Jude The Obscure: Part 5, Chapter 7 - Summary & Analysis

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Part 5: Chapter VII

      Synopsis: Jude with his family wandering from place to place doing temporary jobs - Sue and child selling cakes at Spring Fair at Kennetbridge - Arabella widowed and sobered - comes there to attend the ceremony of laying the foundation of a chapel surprised to find Sue selling cakes - enquires about their life and their children - Sue does not disclose their address - happy to find Father Time well cared for.

      Jude, a wanderer from place to place with Sue and the child. After selling his goods Jude and the others left Aldbrickham that very week. And then for two years and a half he had been wandering from place to place in quest of jobs. Wherever he heard of freestone work to be done Jude was there. Sometimes he had to work at a place for months and sometimes for a few weeks or so. And then he would move on to some other place where nobody knew them. He was then reluctant to take up ecclesiastical work and confined it to hotels, town-halls or country mansions. Thus he along with Sue and Father Time continued to lead a nomadic' life and nobody knew or cared to know where he was. And in spite of this hard life Jude and Sue were quite happy with each other.

      Widowed Arabella at the fair at Kennetbridge - finds Sue selling cakes there. It was nearly three years ago when Arabella visited an Agricultural Show and found Jude and Sue moving there with the child. Now she, accompanied by her old friend Anny, arrived at the Spring Fair at Kennetbridge. Unfortunately she was in mourning as she had lost her husband some time back. In her grief she was trying to turn her mind towards religion and had come there to attend the laying of the foundation-stone of a chapel by a London preacher in the afternoon. She left Anny near their carriage to find out the exact place. While coming back after locating the place a little stall of cakes attracted her attention. And to her great surprise she discovered Sue selling cakes accompanied by little Time. She could not but approach and talk to her. She informed Sue that her husband had suddenly expired six weeks ago and he could not leave her much to live as a rich widow. When she asked the child if he knew her, he affirmed and curtly told her that for sometime he had taken her to be his mother by some mistake. Sue then told her in response to her question that she had married Jude and had two children. Arabella observed that she was expecting her third one. And then in reply to another query Sue explained that they were doing that business because Jude had caught a bad chill while working in the rain for a music hall and was still to recover. They called them Christminster cakes with windows and towers. When she wanted to know their address, Sue flatly declined to disclose it. Finally Arabella departed after telling her that she had then turned to religion and reached a more resigned frame of mind. She came there from Alfredston not to attend the fair but the ceremony of the foundation-stone laying of a new chapel there.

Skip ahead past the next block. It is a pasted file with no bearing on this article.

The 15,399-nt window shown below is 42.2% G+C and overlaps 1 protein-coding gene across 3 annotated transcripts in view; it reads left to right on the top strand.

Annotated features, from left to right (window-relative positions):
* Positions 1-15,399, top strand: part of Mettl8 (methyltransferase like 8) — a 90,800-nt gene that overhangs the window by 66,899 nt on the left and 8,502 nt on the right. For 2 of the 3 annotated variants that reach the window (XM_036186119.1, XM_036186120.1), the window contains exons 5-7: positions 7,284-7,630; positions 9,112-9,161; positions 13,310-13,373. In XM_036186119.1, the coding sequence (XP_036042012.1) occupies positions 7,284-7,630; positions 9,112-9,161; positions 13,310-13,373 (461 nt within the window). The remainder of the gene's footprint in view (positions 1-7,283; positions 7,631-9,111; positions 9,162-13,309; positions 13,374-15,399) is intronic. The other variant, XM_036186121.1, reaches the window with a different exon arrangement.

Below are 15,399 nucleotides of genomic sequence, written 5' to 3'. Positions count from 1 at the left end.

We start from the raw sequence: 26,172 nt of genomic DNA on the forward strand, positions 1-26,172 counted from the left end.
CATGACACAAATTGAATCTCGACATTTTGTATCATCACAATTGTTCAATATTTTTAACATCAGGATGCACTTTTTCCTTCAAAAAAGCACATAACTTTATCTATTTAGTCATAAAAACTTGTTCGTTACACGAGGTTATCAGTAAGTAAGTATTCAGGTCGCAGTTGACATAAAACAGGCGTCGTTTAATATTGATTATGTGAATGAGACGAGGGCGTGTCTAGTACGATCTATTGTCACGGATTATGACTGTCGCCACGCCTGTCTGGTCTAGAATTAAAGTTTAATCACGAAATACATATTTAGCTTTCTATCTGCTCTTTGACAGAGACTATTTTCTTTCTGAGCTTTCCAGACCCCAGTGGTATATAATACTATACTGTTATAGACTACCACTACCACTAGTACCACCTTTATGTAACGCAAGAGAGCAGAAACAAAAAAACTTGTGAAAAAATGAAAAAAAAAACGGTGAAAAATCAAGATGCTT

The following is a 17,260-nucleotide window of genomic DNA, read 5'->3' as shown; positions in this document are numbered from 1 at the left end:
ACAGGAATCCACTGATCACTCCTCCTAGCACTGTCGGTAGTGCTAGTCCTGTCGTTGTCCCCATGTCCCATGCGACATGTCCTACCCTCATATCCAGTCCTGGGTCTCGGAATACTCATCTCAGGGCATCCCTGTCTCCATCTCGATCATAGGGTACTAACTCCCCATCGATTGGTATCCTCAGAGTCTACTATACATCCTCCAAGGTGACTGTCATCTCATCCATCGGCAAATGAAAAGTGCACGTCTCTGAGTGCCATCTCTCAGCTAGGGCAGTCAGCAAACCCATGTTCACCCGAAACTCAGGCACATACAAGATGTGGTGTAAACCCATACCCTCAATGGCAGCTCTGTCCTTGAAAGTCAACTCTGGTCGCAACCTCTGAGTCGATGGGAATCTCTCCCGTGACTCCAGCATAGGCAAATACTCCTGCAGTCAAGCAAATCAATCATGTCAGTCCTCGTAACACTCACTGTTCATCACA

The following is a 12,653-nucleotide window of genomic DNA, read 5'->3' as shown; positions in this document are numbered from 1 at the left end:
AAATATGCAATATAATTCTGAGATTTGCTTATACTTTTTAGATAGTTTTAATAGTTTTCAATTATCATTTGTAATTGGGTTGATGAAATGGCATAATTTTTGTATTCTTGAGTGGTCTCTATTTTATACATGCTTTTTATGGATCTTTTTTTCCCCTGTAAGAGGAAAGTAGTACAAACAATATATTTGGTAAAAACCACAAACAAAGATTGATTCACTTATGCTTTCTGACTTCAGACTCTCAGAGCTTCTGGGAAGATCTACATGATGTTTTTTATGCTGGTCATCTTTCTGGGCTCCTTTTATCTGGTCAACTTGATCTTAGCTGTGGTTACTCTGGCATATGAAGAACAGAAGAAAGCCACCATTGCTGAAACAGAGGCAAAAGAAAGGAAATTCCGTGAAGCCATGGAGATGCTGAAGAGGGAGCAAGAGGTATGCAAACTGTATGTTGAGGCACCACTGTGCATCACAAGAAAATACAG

Critical Analysis
      Chance meeting between Sue and Arabella again at a fair. After the lapse of about three years we find Arabella meeting Sue again and in a fair too. This meeting is important as it is going to have an impact on both the parties in future. Sue with two children tells her that she and, Jude are married but clever Arabella can rightly guess that they are not yet legally united. This will soon raise hopes in Arabella for capturing Jude again.

      Arabella's character - some transient change. Widowed Arabella seems to have sobered down to some extent. She is also turning to religion for some sort of support. But her talk and manner reveal the same old Arabella - aggressive, matter-of-fact and slightly vulgar. It becomes evident that the change is quite transient and so she would soon be the same old Arabella again. However, she is much relieved and happy to find her own child in safe hands and has no desire to take him back. Incidentally, Father Time is described as having an "octogenarian face."

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